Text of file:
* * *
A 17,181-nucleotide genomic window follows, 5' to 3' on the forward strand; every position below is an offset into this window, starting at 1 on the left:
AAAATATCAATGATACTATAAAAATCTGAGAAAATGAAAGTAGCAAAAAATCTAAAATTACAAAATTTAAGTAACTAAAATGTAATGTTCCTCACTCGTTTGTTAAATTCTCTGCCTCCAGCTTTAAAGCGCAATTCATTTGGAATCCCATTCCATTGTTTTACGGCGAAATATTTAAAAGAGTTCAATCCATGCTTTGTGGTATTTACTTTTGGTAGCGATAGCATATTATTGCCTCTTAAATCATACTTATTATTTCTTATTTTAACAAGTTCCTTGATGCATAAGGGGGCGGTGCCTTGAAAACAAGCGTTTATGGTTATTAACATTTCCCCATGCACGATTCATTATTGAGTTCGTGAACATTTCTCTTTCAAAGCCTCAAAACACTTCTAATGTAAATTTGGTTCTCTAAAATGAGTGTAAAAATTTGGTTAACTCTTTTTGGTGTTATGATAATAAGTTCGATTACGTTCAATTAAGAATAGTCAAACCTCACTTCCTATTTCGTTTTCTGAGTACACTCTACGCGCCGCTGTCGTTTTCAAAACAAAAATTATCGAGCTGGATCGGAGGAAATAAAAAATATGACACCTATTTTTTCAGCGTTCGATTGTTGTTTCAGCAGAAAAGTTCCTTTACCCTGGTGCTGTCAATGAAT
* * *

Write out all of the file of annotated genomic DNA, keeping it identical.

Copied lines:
A 17,181-nucleotide genomic window follows, 5' to 3' on the forward strand; every position below is an offset into this window, starting at 1 on the left:
AAAATATCAATGATACTATAAAAATCTGAGAAAATGAAAGTAGCAAAAAATCTAAAATTACAAAATTTAAGTAACTAAAATGTAATGTTCCTCACTCGTTTGTTAAATTCTCTGCCTCCAGCTTTAAAGCGCAATTCATTTGGAATCCCATTCCATTGTTTTACGGCGAAATATTTAAAAGAGTTCAATCCATGCTTTGTGGTATTTACTTTTGGTAGCGATAGCATATTATTGCCTCTTAAATCATACTTATTATTTCTTATTTTAACAAGTTCCTTGATGCATAAGGGGGCGGTGCCTTGAAAACAAGCGTTTATGGTTATTAACATTTCCCCATGCACGATTCATTATTGAGTTCGTGAACATTTCTCTTTCAAAGCCTCAAAACACTTCTAATGTAAATTTGGTTCTCTAAAATGAGTGTAAAAATTTGGTTAACTCTTTTTGGTGTTATGATAATAAGTTCGATTACGTTCAATTAAGAATAGTCAAACCTCACTTCCTATTTCGTTTTCTGAGTACACTCTACGCGCCGCTGTCGTTTTCAAAACAAAAATTATCGAGCTGGATCGGAGGAAATAAAAAATATGACACCTATTTTTTCAGCGTTCGATTGTTGTTTCAGCAGAAAAGTTCCTTTACCCTGGTGCTGTCAATGAAT